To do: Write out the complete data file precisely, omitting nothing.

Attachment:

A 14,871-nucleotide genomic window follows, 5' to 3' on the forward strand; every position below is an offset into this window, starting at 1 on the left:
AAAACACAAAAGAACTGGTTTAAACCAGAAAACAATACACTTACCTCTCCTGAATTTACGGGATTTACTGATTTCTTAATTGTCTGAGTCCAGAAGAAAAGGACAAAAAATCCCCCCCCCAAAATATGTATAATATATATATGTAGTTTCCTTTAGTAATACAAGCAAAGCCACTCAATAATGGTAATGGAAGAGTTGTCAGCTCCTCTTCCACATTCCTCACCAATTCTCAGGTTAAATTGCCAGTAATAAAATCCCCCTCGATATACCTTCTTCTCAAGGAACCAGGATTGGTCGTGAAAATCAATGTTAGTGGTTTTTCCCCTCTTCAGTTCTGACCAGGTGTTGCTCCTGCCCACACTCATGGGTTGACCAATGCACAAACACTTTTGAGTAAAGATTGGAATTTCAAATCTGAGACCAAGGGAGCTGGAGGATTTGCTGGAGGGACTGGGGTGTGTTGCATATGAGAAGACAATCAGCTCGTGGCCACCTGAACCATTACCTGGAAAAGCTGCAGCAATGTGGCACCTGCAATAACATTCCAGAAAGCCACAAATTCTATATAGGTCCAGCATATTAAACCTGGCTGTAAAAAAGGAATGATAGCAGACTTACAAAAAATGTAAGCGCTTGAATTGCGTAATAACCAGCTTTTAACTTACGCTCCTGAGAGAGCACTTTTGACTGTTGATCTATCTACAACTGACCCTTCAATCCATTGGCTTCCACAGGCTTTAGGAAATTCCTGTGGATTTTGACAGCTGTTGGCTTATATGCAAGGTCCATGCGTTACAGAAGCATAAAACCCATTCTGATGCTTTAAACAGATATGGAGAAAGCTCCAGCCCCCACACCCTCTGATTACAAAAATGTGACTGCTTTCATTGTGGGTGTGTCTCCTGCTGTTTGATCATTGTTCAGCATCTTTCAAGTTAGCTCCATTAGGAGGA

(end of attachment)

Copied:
A 14,871-nucleotide genomic window follows, 5' to 3' on the forward strand; every position below is an offset into this window, starting at 1 on the left:
AAAACACAAAAGAACTGGTTTAAACCAGAAAACAATACACTTACCTCTCCTGAATTTACGGGATTTACTGATTTCTTAATTGTCTGAGTCCAGAAGAAAAGGACAAAAAATCCCCCCCCCAAAATATGTATAATATATATATGTAGTTTCCTTTAGTAATACAAGCAAAGCCACTCAATAATGGTAATGGAAGAGTTGTCAGCTCCTCTTCCACATTCCTCACCAATTCTCAGGTTAAATTGCCAGTAATAAAATCCCCCTCGATATACCTTCTTCTCAAGGAACCAGGATTGGTCGTGAAAATCAATGTTAGTGGTTTTTCCCCTCTTCAGTTCTGACCAGGTGTTGCTCCTGCCCACACTCATGGGTTGACCAATGCACAAACACTTTTGAGTAAAGATTGGAATTTCAAATCTGAGACCAAGGGAGCTGGAGGATTTGCTGGAGGGACTGGGGTGTGTTGCATATGAGAAGACAATCAGCTCGTGGCCACCTGAACCATTACCTGGAAAAGCTGCAGCAATGTGGCACCTGCAATAACATTCCAGAAAGCCACAAATTCTATATAGGTCCAGCATATTAAACCTGGCTGTAAAAAAGGAATGATAGCAGACTTACAAAAAATGTAAGCGCTTGAATTGCGTAATAACCAGCTTTTAACTTACGCTCCTGAGAGAGCACTTTTGACTGTTGATCTATCTACAACTGACCCTTCAATCCATTGGCTTCCACAGGCTTTAGGAAATTCCTGTGGATTTTGACAGCTGTTGGCTTATATGCAAGGTCCATGCGTTACAGAAGCATAAAACCCATTCTGATGCTTTAAACAGATATGGAGAAAGCTCCAGCCCCCACACCCTCTGATTACAAAAATGTGACTGCTTTCATTGTGGGTGTGTCTCCTGCTGTTTGATCATTGTTCAGCATCTTTCAAGTTAGCTCCATTAGGAGGA